As another year closes I find myself reflecting on much of the writing I’ve done in 2014. I write in a few different places, with majority taking place here on my personal blog and also on TWIST: The eLearning Guild Blog. In total I posted over 180 different blog posts and articles in 2014, the most I’ve written by a wide margin. As I reflect on what I’ve learned via this writing, I always find it interesting to look at which posts resonated most with the community at large. Here are the top 14 posts that I wrote in 2014, accompanied by a short reflection on the post.
This post emerged from some disturbing trends I was seeing in people’s online behavior. I often share tips on how to help build a personal brand using social media, so this post served as a cautionary tale to accompany that conversation.
Training strategies have not kept pace with the changes in the workplace. Many learning and performance professionals feel the pressure to evolve their practices, and while there are common themes around how the scope of strategy should change, crystallizing those thoughts into a re-imagined path for strategy has been a challenge for our industry. This post examines a new way to look at strategy, and workplace learning and performance in general.
The curated backchannel resources that I post on my blog continue to be popular with readers, as evidenced by a few entries on this list. It’s no surprise that the most forward-leaning conference in the industry, DevLearn in October, was also the most popular backchannel post in 2014.
I had the pleasure of interviewing renowned astrophysicist Neil deGrasse Tyson a few weeks before he keynoted the DevLearn Conference and Expo. This post includes highlights from the interview and an audio podcast of our conversation exploring STEM fields and the workplace.
This is another cautionary tale, specifically exploring some of the risks associated to building your personal learning network. It was a post that touched a nerve with some readers, resulting in a lengthy comment stream and a rare “sequel” post that adds some additional clarity to the conversation.
The second most popular backchannel post curated the resources shared at the ASTD International Conference in May.
One of the major events to take place in the Training industry last year was the branding change that took place with ASTD becoming ATD. This post shared my thoughts on the transition and what it means for ATD, individuals, and the industry as a whole.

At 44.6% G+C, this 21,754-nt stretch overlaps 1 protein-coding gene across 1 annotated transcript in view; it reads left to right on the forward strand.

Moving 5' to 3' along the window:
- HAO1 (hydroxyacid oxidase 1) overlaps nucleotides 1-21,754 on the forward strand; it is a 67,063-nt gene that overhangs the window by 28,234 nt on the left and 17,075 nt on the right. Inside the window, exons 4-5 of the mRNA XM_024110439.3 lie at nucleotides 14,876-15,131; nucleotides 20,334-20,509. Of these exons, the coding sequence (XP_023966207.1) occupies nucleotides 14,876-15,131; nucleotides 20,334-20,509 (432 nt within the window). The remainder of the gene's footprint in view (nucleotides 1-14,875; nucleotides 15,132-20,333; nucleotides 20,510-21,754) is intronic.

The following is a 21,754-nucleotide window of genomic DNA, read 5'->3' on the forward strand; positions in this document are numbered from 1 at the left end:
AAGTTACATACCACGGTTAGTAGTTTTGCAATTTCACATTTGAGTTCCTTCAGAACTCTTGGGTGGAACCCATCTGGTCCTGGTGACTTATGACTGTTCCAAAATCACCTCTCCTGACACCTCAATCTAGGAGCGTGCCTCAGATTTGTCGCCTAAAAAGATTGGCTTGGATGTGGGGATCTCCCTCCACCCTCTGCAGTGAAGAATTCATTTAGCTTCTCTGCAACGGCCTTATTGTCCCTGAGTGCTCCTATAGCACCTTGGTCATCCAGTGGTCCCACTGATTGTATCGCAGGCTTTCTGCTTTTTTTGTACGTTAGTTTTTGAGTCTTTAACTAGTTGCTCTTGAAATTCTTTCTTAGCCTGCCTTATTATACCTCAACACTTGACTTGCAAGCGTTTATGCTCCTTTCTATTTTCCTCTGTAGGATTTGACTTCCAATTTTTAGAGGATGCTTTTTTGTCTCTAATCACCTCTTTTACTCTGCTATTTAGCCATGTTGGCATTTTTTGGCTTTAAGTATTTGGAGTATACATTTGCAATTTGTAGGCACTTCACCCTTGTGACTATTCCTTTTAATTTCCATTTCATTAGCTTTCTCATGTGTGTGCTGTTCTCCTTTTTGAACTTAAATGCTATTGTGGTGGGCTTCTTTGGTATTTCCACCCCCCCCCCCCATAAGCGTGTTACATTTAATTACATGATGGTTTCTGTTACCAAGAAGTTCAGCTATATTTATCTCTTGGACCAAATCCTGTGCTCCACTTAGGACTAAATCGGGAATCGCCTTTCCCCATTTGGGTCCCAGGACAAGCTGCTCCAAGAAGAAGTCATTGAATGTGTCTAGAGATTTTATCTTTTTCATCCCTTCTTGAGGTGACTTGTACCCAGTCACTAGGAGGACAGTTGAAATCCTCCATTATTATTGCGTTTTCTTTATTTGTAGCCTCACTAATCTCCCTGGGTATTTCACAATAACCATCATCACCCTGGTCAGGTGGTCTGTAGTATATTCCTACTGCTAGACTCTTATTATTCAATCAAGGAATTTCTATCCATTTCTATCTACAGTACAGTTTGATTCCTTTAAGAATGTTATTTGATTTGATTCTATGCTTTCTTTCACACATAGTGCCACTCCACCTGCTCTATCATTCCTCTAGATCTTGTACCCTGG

eLearning Guild Conferences always have vibrant backchannels that expand on the conversations that take place at the conferences and extend the learning well after the event ends. The Learning Solutions and Ecosystem 2014 conferences were no exception.
As part of the celebration of ten years of DevLearn, the eLearning Guild asked community members to share what they think learning might look like 10 years from now, in the year 2024. This post shared my glimpse into that future.
In a way, this post criticized criticism. There’s a lot of criticism in our industry today regarding the quality of elearning programs. This post expresses my concerns about these criticisms, specifically the fact that people are judging projects without understanding the context in which the project was built.
After my recorded interview with Neil deGrasse Tyson ended, we continued to chat for a bit longer. This post, which appeared in both Learning Solutions Magazine and on the TWIST blog, shares a transcript and reflections on the additional conversation we had about learning, education, and technology.
A few months ago Clay Shirky wrote an article about his decision to ban technology from the classroom. It was an interesting article that generated a lot of conversation. This post explores why I think technology does belong in a classroom.
Performance support is gaining more attention in a world where traditional training methods do not move at the speed of the modern workplace. However, performance support is also very different for most trainers. This post shares three tips for getting started with performance support.
Whenever I speak at an event, I try to post my slides and additional resources people can use to learn about the topic. I do this for two reasons. First, it allows people that attended the session to revisit what we discussed and possibly take a deeper dive into the topic via the shared resources. Second, it allows people that were not in the session to explore the topic on their own.
Bring on 2015…
If you’ve read any post that I’ve written, on my blog, on TWIST, or on any other space – I thank you. I look forward to continuing to reflect and share throughout 2015 and beyond, and I look forward to having you as part of the conversation.